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5 Reasons they didn’t Call you Back

In the best of times, responding to a job listing can feel like sending your resume out to sea in a bottle. At least you received a call or an email acknowledgement. Now, with the volume of applicants higher than ever, you're more likely to hear nothing.

If there is a resounding silence from your queries, keep looking and networking. However, you can also do some sleuthing to give yourself a better chance of standing out next time. Recruiters and career experts agree that, if you didn't get an interview or phone call -- or even a thank-you email -- it may be due to at least one of six reasons.

1. They're just not that into you.

You're good, but someone else more closely met the qualifications. In a tight job market, employers can usually get exactly the type of candidate they want. A polite "thanks, but no thanks" letter or email would be nice. But don't expect it these days.

2. They may be into you, as soon as they get to you.

Companies receive so many submissions these days that they don't even have time to send out letters or confirmation emails. There are companies that need more than 2 months to decide and respond to applicants.

3. They would have been into you if you had followed directions.

HR specialists note that «Many job listings use the word 'must,' not 'it would be nice to,'". If it says you must have experience in X, then tailor your resume to show that.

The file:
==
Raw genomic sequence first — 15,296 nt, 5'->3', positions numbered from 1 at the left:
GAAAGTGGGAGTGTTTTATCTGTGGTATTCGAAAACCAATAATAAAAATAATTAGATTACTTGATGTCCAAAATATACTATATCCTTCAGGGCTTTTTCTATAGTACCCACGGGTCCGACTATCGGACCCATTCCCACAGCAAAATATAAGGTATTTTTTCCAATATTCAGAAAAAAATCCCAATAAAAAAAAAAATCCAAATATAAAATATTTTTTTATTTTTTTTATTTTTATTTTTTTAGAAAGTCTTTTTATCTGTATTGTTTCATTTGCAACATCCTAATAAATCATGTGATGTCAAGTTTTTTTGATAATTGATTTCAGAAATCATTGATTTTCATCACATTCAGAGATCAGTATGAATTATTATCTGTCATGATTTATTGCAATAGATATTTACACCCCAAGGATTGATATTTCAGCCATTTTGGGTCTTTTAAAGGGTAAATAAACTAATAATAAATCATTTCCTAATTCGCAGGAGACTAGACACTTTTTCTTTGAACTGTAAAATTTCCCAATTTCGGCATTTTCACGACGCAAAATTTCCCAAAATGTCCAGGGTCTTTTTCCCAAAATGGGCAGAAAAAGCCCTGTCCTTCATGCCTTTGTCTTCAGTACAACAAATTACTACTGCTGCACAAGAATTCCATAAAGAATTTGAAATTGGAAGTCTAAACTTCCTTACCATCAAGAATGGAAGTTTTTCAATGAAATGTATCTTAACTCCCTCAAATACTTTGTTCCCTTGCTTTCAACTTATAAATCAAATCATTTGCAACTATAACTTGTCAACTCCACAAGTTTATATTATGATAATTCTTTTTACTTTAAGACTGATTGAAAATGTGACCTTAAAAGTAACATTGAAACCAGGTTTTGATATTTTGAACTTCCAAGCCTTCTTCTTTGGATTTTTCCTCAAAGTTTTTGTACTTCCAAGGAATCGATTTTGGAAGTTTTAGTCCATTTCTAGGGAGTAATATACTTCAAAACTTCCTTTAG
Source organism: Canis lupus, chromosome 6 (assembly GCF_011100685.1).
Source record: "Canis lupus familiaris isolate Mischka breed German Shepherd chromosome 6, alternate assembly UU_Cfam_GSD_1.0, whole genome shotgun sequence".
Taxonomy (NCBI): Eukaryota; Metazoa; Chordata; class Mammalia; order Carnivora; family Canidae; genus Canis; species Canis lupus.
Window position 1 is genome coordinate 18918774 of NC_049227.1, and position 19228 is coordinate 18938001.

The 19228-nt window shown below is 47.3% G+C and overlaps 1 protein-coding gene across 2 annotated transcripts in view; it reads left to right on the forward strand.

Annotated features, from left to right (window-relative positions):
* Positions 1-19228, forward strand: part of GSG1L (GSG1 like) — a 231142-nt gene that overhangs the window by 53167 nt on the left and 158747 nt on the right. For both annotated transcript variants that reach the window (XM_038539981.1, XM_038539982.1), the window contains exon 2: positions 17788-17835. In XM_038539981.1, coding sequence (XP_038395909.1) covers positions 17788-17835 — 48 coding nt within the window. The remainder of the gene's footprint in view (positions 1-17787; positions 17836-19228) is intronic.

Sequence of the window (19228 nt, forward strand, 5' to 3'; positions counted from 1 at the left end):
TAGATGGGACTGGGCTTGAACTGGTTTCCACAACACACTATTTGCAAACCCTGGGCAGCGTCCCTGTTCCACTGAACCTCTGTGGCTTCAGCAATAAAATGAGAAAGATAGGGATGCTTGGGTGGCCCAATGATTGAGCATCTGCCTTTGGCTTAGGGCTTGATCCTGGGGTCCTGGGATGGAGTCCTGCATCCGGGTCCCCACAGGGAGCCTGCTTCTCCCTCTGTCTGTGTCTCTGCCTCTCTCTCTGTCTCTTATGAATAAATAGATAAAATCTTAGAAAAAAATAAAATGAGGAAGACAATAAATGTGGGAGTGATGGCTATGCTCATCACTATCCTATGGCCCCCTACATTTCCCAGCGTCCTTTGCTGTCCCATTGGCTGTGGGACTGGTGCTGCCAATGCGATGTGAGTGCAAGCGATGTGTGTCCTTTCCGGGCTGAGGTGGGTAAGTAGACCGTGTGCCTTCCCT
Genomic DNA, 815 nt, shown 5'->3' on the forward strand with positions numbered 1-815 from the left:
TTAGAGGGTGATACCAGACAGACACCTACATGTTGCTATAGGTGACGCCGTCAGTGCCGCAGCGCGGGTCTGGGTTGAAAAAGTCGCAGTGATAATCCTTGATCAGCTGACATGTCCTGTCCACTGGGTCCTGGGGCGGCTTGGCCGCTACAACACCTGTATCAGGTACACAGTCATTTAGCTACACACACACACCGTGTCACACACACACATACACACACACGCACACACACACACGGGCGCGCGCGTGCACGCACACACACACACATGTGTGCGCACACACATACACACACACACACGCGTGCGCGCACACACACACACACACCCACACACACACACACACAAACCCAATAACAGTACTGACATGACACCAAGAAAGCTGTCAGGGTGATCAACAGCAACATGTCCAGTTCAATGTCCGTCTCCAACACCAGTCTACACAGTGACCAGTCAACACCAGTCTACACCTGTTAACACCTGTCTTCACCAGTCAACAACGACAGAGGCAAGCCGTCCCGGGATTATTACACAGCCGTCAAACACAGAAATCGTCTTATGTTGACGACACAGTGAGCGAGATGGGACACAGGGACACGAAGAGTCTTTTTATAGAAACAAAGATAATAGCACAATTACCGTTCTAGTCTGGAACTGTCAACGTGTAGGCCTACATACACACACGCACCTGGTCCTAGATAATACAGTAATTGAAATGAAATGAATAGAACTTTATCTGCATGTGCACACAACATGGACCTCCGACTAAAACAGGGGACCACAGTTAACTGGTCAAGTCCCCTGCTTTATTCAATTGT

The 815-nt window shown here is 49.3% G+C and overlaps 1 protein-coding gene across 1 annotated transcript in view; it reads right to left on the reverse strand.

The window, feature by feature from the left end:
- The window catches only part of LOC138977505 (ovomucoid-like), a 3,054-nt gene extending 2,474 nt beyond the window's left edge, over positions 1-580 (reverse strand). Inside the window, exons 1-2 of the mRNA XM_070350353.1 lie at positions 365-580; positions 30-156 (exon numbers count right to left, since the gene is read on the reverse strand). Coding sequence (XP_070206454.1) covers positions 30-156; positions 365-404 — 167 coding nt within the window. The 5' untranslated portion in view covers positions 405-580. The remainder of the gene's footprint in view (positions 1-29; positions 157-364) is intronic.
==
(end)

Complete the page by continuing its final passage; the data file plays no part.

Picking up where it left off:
If you're answering a job listing, be sure you respond in exactly the way the company wants. And be aware that if you're not applying for a specific job but rather sending out dozens or hundreds of form letters, your CV is likely to end up in companies' spam folders.

4. They might be into you if you apply for a more appropriate job.

Many job seekers are overqualified, under-qualified, or otherwise just wrong. If an employer need to fill a specific job, and you're not right for it, don't assume that we're going to find the right fit for you. A lot of times, people send resumes, and employers want to ask, 'Did you even read the job description?'’

5. There isn't any job.

Sometimes, due to last minute budget cuts, a position is eliminated before its even filled. Other times, companies reel in resumes even when they know there isn't any opening. Some companies want a big applicant pool because they think they may be hiring in the future.

How can you learn what happened?

If you feel like your resume is out at sea, and you'd at least like confirmation that you're out of the running, there are things you can do.

1. Contact the company.

Yes, the ad had a NO CALLS warning, and there wasn't a name anyway. But if you're pretty sure you're right for the job, and you've heard nothing after a week, you can still call someone to find out if you're at least in the running. Try to find the hiring manager (HR is too busy, and they almost never want to hear from you).

If you do follow up by phone, don't leave a voice mail. Early in the morning or after five you're more likely to reach a real person.

2. But don't be a pest.

‘’If you've had an interview and sent your thank-you letter, wait a week to call’’, HR specialists suggest. One or two emails are OK, but three will probably look desperate, they add. "And never, ever, show up at the company without an interview and demand to be seen. It will backfire."

3. Re-read the job posting.

Did the resume you sent really fit the job requirements? Or were you hoping they would find another job just for you?  When a candidate has done the homework and already knows the company and the position, it makes it easier for both company & itself.

4. Take a look at your resume.

Get a second opinion, and a third. Does it present you in the right light? Is it professionally formatted? Does it feature accomplishments, rather than merely job titles and dates?

5. Step up the networking.

It's always best to network your way into a position. You’ll get a lot more individual attention than someone responding to a job listing.